Pliessnig at Wexler and Yousri at Knapp, two bundled reviews

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Below are two gallery reviews by students in Artblog pal Colette Copelands critical writing class at the University of Pennsylvania.

Matthias Pliessnig at Wexler
By Daniel Li

Matthias Pliessnig at Wexler
Providence, a furniture piece by Matthias Pliessnig at Wexler.

Matthias Pliessnig is a furniture artist who questions the boundary between furniture (functional form) and sculpture (non-functional form). His works are created with steam-bent oak, and they incorporate both furniture and boat-making techniques.

Pliessnig’s oak pieces seem to have fluidly shaped themselves to his will, and their forms are aesthetically pleasing and inviting. (Although the prominently displayed “please do not sit” signs discourage any viewers from testing out how comfortable the wood really is). The wood is reminiscent of the natural world, reminding viewers of the simple elegance of a tree, quite different from the square, angular nature of wood in hardware stores.

Matthias Pliessnig at Wexler
Ad Libs

Also on exhibition were Ad Libs, a series of mixed media pieces — mini works, mostly held together by string and pin — where Pliessnig combines seemingly trivial household oddities into art.

Matthias Pliessnig, to Nov. 1
Wexler Gallery
201 North 3rd Street, Philadelphia
(215) 923-7030

The Yousri Scrolls by Bassem Yousri, at the Knapp Gallery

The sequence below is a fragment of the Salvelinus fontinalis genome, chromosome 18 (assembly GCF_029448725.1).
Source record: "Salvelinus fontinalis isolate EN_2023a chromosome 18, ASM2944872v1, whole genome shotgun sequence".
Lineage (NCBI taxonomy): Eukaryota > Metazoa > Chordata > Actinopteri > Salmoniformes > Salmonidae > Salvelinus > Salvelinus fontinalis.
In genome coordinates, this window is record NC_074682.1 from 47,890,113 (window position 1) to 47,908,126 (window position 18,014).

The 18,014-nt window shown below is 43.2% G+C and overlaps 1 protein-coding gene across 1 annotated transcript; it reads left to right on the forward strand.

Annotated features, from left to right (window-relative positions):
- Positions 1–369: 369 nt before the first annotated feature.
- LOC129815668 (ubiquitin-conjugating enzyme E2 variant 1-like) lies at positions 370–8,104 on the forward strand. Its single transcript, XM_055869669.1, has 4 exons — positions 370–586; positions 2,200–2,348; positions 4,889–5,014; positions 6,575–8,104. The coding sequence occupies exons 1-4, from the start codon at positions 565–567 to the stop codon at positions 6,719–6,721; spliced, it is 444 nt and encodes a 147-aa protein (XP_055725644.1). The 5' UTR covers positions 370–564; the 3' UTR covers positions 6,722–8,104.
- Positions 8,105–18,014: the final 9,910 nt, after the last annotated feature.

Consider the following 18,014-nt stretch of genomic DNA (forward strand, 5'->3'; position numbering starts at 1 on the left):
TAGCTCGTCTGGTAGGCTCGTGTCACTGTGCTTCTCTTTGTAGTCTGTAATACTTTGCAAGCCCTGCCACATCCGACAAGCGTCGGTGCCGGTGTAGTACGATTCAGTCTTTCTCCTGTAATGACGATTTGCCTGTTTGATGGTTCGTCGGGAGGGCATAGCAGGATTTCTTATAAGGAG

By Karly Wirth 

Bassem Yousri
Living Coffin by Bassem Yousri at Knapp Gallery

How do you capture the essence of a bygone culture in a painting created just yesterday?

In his exhibit, The Yousri Scrolls, Bassem Yousri focuses on ancient Egyptian peoples. Yousri’s paintings resemble those on papyrus scrolls and sarcophagi — he even paints his works on papyrus which he distresses (putting in holes and adding rough edges).  Although his intent is not to recreate ancient Egyptian art, Yousri manages to capture the feel of relics from a past civilization.

The Arrival.
The Arrival.

The paintings focus mainly on profiles and faces of men and women, all bearing Egyptian features and wearing traditional clothing.  Some are in the act of speaking or gesturing; others gaze directly at the viewer.  The titles in each piece are vague (Diverged, In the pursuit of the unknown land, Dressed up in memories, etc), leaving much to the viewer’s imagination.

Bassem Yousri

Tags

bassem yousri, matthias pliessnig

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